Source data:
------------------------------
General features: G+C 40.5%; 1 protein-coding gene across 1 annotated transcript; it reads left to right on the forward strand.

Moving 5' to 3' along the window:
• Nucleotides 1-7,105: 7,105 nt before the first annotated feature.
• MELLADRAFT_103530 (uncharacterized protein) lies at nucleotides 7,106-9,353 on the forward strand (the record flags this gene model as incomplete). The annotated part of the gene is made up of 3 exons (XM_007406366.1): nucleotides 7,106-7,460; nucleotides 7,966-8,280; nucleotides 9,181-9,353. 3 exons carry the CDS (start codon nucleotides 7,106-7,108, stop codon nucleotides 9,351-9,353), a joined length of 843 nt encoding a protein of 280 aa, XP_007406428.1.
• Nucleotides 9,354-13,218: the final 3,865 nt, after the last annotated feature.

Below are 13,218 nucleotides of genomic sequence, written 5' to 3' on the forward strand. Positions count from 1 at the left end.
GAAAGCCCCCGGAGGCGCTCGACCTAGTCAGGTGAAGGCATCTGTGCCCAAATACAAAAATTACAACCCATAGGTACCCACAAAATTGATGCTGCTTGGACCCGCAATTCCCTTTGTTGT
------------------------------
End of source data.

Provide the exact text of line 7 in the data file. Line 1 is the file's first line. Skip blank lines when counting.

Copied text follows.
GAAAGCCCCCGGAGGCGCTCGACCTAGTCAGGTGAAGGCATCTGTGCCCAAATACAAAAATTACAACCCATAGGTACCCACAAAATTGATGCTGCTTGGACCCGCAATTCCCTTTGTTGT